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China's Surplus

You've probably noticed that the Chinese economy is booming. More and more Western companies are outsourcing to China. There is a record amount of young people coming to China to learn the language, eager to do business in Asia. 


Though this all sounds very good for the Chinese economy, economic growth at a breakneck pace can have drawbacks. This article will give information on the Chinese trade surplus and the pressure from abroad to re-evaluate the Yuan.

 

Performance of the Chinese Economy in 2006


The Chinese economy had a record in 2006 with the fastest-rising GDP in 11 years. The National Bureau of Statistics (NBS) announced earlier this month that the GDP grew by 10.7 percent to reach 20.94 trillion Yuan ($2.68 trillion). The inflation rose moderated by 1.5 percent. It is predicted that this year measures the Chinese economy will rise by another 15 per cent to 2 trillion USD this year.

China’s foreign trade volume reached 1.76 trillion U.S. dollars in 2006. The trade volume between China and the European Union rose by 25.3 percent to hit US$272.3 billion last year, as announced by the Chinese Ministry of Commerce.

China has a huge trade surplus that rose 74 percent last year to $177.5 billion. According to Xie Fuzhan, head of the National Bureau of Statistics, this trade surplus is a reflection of China's increasing competitiveness. This is also an indication that China has a very high saving rate and low consumer expenditure.


Xie also said that the high surplus is because of the rise in foreign investment in China. Chinese income tax is different for domestic and foreign companies. Domestic companies now pay a 33 percent income tax, while foreign companies pay an average of 15 percent. This might not be the case in the future; a new law has already drafted been by the Chinese government to unify income tax, and the new regulation may take effect next year.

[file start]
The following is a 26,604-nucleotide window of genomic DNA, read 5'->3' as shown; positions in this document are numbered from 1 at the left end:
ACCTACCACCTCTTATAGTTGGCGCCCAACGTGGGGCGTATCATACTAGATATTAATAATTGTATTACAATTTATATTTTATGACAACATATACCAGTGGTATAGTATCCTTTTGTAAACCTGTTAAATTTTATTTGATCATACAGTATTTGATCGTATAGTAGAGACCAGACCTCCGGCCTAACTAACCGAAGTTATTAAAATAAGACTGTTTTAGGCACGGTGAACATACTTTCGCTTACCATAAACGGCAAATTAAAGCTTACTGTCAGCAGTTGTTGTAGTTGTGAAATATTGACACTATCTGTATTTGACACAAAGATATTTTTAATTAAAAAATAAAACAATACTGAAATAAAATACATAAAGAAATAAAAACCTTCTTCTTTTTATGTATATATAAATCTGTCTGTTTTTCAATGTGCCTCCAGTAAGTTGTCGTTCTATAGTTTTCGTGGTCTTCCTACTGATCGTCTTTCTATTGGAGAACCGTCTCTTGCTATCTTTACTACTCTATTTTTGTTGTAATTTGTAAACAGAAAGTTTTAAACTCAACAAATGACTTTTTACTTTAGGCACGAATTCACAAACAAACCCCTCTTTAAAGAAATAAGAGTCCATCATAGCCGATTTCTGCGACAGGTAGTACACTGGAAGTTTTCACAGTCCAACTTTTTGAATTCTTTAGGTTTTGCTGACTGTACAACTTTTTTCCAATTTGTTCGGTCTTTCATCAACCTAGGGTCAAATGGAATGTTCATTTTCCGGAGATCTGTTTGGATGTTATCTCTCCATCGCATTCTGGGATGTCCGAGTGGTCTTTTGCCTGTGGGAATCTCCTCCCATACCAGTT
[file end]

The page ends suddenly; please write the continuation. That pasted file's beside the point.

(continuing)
Reducing the Surplus

 


Because of the high saving rate and low consumer expenditure the Chinese government will have to boost expenditure.

 

Effects of China's Trade Surplus


One of the top priorities of the Chinese government this year will be the reduction of the trade surplus. The Chinese government will focus this year on importation instead of exportation. Taxes on imports have already been lowered to encourage Chinese companies.

It is important for the stability of both the global and Chinese market that China controls its surplus. China’s money supply has grown significantly in the last year primarily due to the trade surplus; these big flows of money make it harder for banks to control investment and inflation. The surplus adds to China’s foreign exchange reserve, which has contributed to rapid investment growth by adding to the money available for banks to lend out.

The big trade surplus China has with the U.S could lead to a global recession. A collapse in the ability of the United States to finance the shortfall could drive interest rates higher and block growth in the world's largest economy, economists have said.

The surging trade surplus has increased friction with trading partners. In this case the pressure of other governments on China’s revaluation of its currency is more a political than an economic matter. For the U.S and other countries that have a big trade deficit with China, the solution is clear: If China would revaluate its currency their trade deficit will reduce. Another benefit is that their domestic inflation will decrease as well.

China revaluated its currency slightly last summer. Some argue that it might be good for China to revaluate its currency because the revaluation of the Yuan can help the Chinese economy because the export will slow down, and China will have more control over its balance of payments. The reasons against the revaluation are that the Yuan will slow down China’s economy and the investment would also decrease in China. An Appreciation of the RMB would involve a major change in China's international monetary policy and have important consequences for growth and stability in China and the stability of Asia.

In general, the view in Asia is not to revaluate the Yuan while trading partners of China want an appreciation.

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